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House lawmakers grill Pentagon officials over plan to pull US troops from Germany

A Stryker armored vehicle from 1st Squadron, 2nd Cavalry Regiment, moves to a forward position during an exercise in Hohenfels, Germany, in November 2019. Vilseck-based 2 CR is one of the units picked to leave Germany as part of the Pentagon's plan to cut troops in the country.

ETHAN VALETSKI/U.S. ARMY

By JOHN VANDIVER | STARS AND STRIPES Published: September 30, 2020

STUTTGART, Germany — The plan for a large-scale U.S. force reduction in Germany remains a work in progress, Pentagon officials said Wednesday as House lawmakers questioned whether the plan to pull 12,000 troops from the country makes fiscal or strategic sense.

“I don’t think this plan was particularly well thought out,” Rep. Adam Smith, D-Wash., said during a House Armed Services Committee hearing on the proposal.

Smith, the chairman of the committee, also blasted Pentagon officials for failing to describe in any detail how and when the push to cut troops in Germany would be implemented.

"We are not getting the level of insight on this decision that we should,” he said. “The level of detail we are getting here is just not acceptable. ... We need to hear better what the hell is going on.”

James Anderson, acting undersecretary of defense for policy, and Air Force Lt. Gen. David W. Allvin, the director for strategy, plans, and policy for the Joint Staff, testified Wednesday on the Pentagon effort to move roughly 5,600 troops in Germany to different locations in Europe and about 6,400 others back to the United States. But the plan was met with skepticism by several lawmakers who raised concerns about the strategy. Their questions included the high costs of moving large units and the possibility of sparking more aggression in Eastern Europe from Russia.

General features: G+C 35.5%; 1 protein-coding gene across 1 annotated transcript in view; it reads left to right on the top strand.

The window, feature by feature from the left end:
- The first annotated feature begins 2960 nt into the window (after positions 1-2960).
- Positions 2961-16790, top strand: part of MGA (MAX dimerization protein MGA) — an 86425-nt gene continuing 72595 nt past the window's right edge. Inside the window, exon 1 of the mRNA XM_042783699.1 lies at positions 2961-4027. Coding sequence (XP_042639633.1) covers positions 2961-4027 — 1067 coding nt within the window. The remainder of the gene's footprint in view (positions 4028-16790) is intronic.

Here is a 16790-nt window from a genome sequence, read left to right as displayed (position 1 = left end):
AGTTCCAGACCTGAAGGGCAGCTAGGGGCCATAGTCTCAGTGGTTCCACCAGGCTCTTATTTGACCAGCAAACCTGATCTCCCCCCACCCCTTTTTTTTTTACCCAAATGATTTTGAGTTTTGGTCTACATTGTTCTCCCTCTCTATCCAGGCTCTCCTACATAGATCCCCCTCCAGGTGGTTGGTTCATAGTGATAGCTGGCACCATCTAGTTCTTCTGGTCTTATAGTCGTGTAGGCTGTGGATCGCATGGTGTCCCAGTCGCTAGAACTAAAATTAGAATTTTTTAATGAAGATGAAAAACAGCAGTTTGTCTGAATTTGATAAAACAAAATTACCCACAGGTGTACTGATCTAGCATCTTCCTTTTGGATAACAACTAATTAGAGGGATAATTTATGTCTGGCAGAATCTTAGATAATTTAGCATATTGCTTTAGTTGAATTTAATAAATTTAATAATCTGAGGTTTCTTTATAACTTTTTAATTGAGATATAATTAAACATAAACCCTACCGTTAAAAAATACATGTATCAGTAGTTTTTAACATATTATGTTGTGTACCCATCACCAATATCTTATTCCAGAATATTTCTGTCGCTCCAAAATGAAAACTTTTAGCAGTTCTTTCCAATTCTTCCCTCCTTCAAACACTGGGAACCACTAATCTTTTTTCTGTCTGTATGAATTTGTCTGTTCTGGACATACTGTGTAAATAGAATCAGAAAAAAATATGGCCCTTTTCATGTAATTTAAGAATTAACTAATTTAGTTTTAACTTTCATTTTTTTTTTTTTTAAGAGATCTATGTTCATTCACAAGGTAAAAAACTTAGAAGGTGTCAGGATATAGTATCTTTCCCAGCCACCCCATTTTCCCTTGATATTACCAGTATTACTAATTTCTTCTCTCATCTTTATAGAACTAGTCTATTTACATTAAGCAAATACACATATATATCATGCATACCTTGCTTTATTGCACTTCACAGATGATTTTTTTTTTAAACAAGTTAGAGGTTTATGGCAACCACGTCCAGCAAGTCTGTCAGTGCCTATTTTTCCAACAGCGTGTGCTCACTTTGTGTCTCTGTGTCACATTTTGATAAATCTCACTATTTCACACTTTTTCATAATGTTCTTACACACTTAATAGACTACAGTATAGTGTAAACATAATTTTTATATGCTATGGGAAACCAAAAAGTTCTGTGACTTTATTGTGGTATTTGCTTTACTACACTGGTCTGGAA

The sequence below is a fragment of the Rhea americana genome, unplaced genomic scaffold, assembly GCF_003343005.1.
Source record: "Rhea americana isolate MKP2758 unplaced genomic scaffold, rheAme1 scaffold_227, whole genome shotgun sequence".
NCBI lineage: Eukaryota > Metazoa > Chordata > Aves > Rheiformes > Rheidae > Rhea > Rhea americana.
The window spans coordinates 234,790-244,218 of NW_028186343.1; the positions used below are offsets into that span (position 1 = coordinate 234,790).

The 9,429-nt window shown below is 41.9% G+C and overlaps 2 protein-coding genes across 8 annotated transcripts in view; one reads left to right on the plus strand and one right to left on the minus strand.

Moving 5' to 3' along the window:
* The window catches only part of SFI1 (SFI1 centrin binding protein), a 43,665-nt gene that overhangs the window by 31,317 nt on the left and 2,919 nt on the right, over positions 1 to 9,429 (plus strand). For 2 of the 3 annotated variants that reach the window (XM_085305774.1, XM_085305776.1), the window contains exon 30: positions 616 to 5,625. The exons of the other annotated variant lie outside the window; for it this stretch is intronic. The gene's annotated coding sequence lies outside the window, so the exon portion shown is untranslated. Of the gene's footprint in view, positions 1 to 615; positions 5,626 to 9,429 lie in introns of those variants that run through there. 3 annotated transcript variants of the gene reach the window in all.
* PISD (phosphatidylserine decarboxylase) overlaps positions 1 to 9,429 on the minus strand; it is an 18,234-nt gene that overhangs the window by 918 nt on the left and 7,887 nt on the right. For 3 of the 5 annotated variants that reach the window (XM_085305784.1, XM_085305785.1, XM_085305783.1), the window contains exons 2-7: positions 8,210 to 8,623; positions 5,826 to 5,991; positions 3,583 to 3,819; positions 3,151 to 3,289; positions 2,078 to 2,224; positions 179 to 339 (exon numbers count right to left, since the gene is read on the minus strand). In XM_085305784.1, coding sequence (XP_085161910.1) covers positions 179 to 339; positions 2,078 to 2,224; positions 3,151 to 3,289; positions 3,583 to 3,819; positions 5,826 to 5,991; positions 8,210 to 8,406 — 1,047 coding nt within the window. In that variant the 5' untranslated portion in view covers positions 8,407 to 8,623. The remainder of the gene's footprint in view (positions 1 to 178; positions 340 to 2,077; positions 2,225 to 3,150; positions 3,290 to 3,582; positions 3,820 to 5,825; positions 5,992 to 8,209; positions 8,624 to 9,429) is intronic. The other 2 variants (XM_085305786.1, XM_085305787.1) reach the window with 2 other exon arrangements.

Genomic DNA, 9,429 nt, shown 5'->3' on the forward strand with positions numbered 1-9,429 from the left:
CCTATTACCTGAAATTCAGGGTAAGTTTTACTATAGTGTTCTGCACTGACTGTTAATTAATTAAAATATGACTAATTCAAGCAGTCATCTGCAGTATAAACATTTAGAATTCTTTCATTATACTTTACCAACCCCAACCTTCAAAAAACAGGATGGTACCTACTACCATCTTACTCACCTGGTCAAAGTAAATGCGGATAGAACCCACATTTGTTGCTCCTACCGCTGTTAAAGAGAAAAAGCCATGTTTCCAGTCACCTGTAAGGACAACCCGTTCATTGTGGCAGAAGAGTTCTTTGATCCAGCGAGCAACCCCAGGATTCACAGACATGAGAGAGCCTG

“It looks like we are pulling back,” said Rep. Bradley Byrne, R-Ala.

Anderson defended the strategy as one that will give the military more “flexibility” and make it more unpredictable to adversaries when it rotates forces back and forth to Europe. He said the hope is a clearer plan for how to implement the drawdown would emerge by 2021 but executing the initiative will be a multiyear endeavor.

“It will take some time,” Anderson said. “It’s months of planning and years of execution.”

Cost estimates also are still being formulated, but the moves are expected to be in the single-digit billions, he said.

The plan to downsize U.S. forces in Germany, which came in response to a White House directive, was announced in July and affects a wide range of units. The biggest changes call for sending 4,500 soldiers with the 2nd Cavalry Regiment, based in Vilseck, Germany, back to the U.S. and relocating the Stuttgart-based U.S. European Command to Belgium. U.S. Africa Command, also in Stuttgart, will move to a location that has yet to be determined.

Smith said lawmakers, during an earlier briefing with Pentagon officials, were told the idea of moving AFRICOM wasn’t about strategy but to help the military reach the troop-reduction numbers mandated from the White House.

“The numbers seemed to be artificial,” he said. “It was necessary to get to the 12,000 number.”

vandiver.john@stripes.com
Twitter: @john_vandiver